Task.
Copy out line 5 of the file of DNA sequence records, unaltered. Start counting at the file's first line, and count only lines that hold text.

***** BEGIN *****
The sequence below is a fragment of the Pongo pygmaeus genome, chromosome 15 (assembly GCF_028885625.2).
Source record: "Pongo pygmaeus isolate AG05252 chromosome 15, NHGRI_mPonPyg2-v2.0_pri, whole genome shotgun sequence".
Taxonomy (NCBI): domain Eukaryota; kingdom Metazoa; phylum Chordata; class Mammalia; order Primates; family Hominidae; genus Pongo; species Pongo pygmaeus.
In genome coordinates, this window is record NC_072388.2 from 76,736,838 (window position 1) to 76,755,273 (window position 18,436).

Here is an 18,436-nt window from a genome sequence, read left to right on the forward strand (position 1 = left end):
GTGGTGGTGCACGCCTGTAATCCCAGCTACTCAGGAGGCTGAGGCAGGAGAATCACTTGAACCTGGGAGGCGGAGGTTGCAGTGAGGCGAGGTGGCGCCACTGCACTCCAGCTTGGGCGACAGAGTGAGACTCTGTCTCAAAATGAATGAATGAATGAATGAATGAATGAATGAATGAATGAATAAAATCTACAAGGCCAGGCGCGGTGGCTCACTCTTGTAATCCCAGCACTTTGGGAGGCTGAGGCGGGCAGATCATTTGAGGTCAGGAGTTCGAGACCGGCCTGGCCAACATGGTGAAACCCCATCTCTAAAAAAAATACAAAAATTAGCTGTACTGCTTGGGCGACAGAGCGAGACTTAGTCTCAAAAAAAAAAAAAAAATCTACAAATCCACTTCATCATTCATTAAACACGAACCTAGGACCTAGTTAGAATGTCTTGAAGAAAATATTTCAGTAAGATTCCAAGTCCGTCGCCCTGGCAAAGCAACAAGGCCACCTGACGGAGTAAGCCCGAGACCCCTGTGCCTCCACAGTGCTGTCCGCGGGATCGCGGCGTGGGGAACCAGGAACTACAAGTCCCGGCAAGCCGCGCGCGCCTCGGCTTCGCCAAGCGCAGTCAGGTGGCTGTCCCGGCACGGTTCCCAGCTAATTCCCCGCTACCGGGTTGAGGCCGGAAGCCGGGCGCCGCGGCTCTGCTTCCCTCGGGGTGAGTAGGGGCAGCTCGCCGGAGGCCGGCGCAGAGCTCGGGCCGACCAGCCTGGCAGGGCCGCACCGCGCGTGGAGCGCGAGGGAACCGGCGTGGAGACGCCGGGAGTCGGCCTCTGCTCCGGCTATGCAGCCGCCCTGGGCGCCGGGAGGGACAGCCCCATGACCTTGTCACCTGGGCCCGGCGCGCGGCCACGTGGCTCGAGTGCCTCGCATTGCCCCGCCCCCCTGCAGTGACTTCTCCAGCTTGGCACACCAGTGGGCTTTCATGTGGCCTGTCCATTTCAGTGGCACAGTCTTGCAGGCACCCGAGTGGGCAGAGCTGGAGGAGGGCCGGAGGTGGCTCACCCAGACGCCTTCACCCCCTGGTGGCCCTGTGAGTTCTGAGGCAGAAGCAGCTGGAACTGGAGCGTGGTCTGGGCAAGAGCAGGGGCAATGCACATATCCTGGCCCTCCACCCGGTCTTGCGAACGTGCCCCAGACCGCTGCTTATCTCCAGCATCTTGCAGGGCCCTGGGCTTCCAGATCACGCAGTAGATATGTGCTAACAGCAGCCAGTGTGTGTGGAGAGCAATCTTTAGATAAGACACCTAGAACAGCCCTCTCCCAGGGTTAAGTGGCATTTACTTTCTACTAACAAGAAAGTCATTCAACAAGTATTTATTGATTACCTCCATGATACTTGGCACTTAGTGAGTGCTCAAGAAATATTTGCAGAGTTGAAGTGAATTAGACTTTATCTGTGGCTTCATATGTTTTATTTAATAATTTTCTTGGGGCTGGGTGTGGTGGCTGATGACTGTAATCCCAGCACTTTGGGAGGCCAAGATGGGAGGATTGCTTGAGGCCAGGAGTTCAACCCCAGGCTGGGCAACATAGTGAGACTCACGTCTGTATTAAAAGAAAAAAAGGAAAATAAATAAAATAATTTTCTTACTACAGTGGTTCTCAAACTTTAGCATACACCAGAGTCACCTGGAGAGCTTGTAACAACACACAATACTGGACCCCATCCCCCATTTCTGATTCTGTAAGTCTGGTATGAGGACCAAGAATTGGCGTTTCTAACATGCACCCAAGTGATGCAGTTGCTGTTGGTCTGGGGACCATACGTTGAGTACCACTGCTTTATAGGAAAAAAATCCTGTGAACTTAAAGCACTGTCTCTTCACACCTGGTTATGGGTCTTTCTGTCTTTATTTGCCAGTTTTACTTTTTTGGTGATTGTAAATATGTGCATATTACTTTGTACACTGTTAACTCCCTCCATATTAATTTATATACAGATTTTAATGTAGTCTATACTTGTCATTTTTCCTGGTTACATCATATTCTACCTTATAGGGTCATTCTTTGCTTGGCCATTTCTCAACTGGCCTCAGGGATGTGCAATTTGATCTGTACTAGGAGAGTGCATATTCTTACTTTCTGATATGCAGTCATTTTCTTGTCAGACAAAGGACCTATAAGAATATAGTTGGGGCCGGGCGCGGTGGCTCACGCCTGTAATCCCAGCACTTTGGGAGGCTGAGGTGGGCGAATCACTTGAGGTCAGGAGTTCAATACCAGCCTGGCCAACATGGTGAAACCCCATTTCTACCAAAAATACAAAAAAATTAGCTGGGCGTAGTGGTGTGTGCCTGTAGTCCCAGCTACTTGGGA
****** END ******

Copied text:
Here is an 18,436-nt window from a genome sequence, read left to right on the forward strand (position 1 = left end):